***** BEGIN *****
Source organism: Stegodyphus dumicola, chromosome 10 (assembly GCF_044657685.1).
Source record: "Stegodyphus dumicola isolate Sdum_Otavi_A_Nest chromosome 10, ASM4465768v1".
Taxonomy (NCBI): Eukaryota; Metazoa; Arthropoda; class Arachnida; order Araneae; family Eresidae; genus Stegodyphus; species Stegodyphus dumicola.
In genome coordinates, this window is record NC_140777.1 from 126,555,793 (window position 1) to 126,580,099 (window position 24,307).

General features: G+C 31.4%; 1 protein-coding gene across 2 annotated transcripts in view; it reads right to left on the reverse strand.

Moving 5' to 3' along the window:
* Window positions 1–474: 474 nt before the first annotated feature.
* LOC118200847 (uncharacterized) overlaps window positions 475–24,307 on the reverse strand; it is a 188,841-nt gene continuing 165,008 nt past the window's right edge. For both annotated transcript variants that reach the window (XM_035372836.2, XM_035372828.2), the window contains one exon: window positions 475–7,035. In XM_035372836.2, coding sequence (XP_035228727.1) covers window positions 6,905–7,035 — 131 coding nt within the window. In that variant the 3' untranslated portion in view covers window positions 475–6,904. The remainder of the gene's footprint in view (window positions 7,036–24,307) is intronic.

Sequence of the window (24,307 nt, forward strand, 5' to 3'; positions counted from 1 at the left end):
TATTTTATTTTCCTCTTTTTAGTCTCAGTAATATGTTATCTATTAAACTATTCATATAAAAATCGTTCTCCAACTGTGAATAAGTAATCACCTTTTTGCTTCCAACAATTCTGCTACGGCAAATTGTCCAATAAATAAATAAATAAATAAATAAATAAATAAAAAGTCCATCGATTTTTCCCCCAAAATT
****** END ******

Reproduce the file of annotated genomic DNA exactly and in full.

Source organism: Stegodyphus dumicola, chromosome 10 (assembly GCF_044657685.1).
Source record: "Stegodyphus dumicola isolate Sdum_Otavi_A_Nest chromosome 10, ASM4465768v1".
Taxonomy (NCBI): Eukaryota; Metazoa; Arthropoda; class Arachnida; order Araneae; family Eresidae; genus Stegodyphus; species Stegodyphus dumicola.
In genome coordinates, this window is record NC_140777.1 from 126,555,793 (window position 1) to 126,580,099 (window position 24,307).

General features: G+C 31.4%; 1 protein-coding gene across 2 annotated transcripts in view; it reads right to left on the reverse strand.

Moving 5' to 3' along the window:
* Window positions 1–474: 474 nt before the first annotated feature.
* LOC118200847 (uncharacterized) overlaps window positions 475–24,307 on the reverse strand; it is a 188,841-nt gene continuing 165,008 nt past the window's right edge. For both annotated transcript variants that reach the window (XM_035372836.2, XM_035372828.2), the window contains one exon: window positions 475–7,035. In XM_035372836.2, coding sequence (XP_035228727.1) covers window positions 6,905–7,035 — 131 coding nt within the window. In that variant the 3' untranslated portion in view covers window positions 475–6,904. The remainder of the gene's footprint in view (window positions 7,036–24,307) is intronic.

Sequence of the window (24,307 nt, forward strand, 5' to 3'; positions counted from 1 at the left end):
TATTTTATTTTCCTCTTTTTAGTCTCAGTAATATGTTATCTATTAAACTATTCATATAAAAATCGTTCTCCAACTGTGAATAAGTAATCACCTTTTTGCTTCCAACAATTCTGCTACGGCAAATTGTCCAATAAATAAATAAATAAATAAATAAATAAATAAAAAGTCCATCGATTTTTCCCCCAAAATT